“Free Solar Panels” Are a Bad Deal. Here’s Why.

“Free Solar Panels” Are a Bad Deal. Here’s Why.

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Ever seen a solar company promote an offer for “free solar panels?”

The offer sounds too good to be true…and unfortunately, it is.

Yes, there are (legitimate) installers that will put free solar panels for your home. But the catch is that they require you to enter into a solar lease or power purchasing agreement (PPA).

These offers entice people with a no-cost way to go solar. But when you examine the contracts, they heavily favor the solar installer over the 25-year life of the system.

This article explains the economics behind leases and PPAs to show how the offer of “free solar panels” ultimately costs the end user money in the long run.

What are Solar Leases / Solar PPAs?

Solar leases and PPAs offer people a way to go solar with no up-front cost.

Under a solar lease, the installer builds a system on your property and charges you a monthly fee to lease the equipment from them. You pay a flat monthly fee and get to use 100% of your system’s production.

Power purchasing agreements (solar PPAs) are similar, except instead of renting the equipment for a set fee each month, you buy power from the installer at a flat rate per kWh. So if you use less power than your system produces, you don’t have to pay for any excess generation.

Drawbacks of Solar Leases & Solar PPAs: “Free Solar Panels” Aren’t Free

Under both agreements, the main drawback is that you don’t own your system. The installer owns it.

They structure it this way so that they can claim the Federal Tax Credit and any local incentives for going solar. As of 2019, that represents a 30% credit on your total costs to go solar.

A system that costs $10k rewards a $3k tax credit to the system owner. Under leases and PPAs, it is the installer—not you—who gets to pocket this credit. You miss out on the largest financial incentive for supporting renewable energy.

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Yes, they’ll put free solar panels on your roof, but they also reap most of the long-term value from owning the system. They make more than enough profit over the life of the system to recoup the cost of equipment—savings that should end up in your pocket.

A Better Way To Finance Your System

Of course, we understand why leases and PPAs are appealing. You get the benefits of going solar immediately, like making a positive impact on the environment and locking in a flat electric rate for the next 25 years.

Leases and PPAs let you enjoy the benefits of going solar without the up-front cost. But there’s another financing option that gives you a much better return on investment: a personal loan from your bank or another 3rd-party lender.

Solar leases and PPAs are essentially high-interest-rate loans from a solar installer. You tend to get better rates and terms from your bank, especially if you’ve been a long-time customer.

But the major distinction is that by taking out a personal loan, you are the owner of your system. This allows you to claim the 30% tax credit for going solar—which can immediately be applied to your loan balance to accelerate the payback schedule, if you so choose. (Check out the video below if you want to know more about how the tax credit works.)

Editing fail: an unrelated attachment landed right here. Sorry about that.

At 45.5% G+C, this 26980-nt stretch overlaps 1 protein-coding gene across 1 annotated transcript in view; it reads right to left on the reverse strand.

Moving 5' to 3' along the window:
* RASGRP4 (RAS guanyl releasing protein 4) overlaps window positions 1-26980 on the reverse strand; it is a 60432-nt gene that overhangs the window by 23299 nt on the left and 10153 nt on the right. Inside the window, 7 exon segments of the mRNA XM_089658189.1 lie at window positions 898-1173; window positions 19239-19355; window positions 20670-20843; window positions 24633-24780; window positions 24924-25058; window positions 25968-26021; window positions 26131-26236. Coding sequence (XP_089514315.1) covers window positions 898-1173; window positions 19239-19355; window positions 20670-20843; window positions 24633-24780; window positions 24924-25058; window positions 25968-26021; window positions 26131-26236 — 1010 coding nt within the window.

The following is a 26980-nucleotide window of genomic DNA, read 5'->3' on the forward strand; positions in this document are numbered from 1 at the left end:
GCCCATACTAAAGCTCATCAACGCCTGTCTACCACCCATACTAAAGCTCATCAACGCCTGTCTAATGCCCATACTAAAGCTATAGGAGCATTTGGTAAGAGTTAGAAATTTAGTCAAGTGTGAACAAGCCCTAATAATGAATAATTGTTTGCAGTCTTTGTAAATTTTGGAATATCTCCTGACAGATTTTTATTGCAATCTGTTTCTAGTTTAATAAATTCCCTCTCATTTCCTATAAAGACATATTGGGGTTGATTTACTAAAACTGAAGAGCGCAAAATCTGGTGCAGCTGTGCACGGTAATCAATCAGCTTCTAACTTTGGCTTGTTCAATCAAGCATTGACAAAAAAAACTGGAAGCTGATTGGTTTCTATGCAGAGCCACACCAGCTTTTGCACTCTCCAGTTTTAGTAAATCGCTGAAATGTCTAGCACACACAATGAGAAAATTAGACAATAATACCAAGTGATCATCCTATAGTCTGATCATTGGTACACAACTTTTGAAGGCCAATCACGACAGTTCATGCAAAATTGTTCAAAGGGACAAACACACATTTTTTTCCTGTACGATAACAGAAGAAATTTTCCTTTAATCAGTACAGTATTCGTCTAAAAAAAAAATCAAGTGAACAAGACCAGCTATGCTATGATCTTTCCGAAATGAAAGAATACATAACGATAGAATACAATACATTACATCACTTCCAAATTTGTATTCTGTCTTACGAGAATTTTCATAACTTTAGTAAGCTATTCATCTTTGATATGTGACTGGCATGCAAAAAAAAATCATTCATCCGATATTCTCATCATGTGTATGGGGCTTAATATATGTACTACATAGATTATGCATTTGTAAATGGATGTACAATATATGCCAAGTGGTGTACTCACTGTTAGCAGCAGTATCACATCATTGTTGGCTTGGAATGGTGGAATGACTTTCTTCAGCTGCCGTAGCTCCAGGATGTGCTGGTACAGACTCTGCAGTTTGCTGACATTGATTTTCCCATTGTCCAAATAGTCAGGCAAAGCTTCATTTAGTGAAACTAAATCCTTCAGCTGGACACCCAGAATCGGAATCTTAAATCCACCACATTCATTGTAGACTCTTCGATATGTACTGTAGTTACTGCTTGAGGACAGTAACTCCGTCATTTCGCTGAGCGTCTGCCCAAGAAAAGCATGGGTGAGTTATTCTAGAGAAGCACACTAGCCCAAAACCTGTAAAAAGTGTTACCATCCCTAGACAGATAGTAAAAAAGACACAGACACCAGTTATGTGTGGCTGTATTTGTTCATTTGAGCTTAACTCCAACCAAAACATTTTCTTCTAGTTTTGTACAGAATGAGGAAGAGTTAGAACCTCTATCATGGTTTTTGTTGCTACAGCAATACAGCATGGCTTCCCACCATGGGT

The Hidden Cost of “Free Solar Panels”

So how does buying solar stack up to leases and PPAs?

We did some math to figure out the return on investment into solar under four different payment plans:

  • cash purchase
  • personal loan
  • solar lease
  • solar PPA

Our math is based on the cost to own this 5.2 kW system under each of the four payment plans. We assume the cost of electricity starts at $0.16/kWh and raises by 3% each year for 25 years (the length of a solar panel warranty).

For the purchase and personal loan options, the value of the 30% tax credit is included because you own your system. We also factor in a $1/watt installation charge for these options.

For leases and PPAs, we did not add the installation charge because it is included as part of the package. We also leave out the tax credit, because that belongs to the solar company that owns the system.

See how all four payment plans stack up over 25 years:

As you can see, buying your system outright represents the best value over 25 years, even though the cash payment puts you in the red up front.

The next best option is taking out a personal loan. The initial cost is $0, but interest payments eat into energy savings for the first 7 years until the loan is paid off. It quickly rebounds after year 7 when the owner starts to keep 100% of the energy savings from their system.

After that, we come to solar leases and solar PPAs. Though they don’t cost you anything up front, the value is dampened by the solar company taking a cut of the savings each month. By the end of the warranty period, leases and PPAs have chewed up more than half the potential energy savings as profits for the solar installer.

This is why we strongly recommend choosing a personal loan over a solar lease or PPA If the option is available to you. An offer of “free solar panels” may be tempting, but it could potentially cost you $25K in energy savings over the life of the system.

We want everyone to go solar—but we also want them to fully reap the benefits. If you need to finance your system, personal loans are by far the superior option to solar leases or PPAs.

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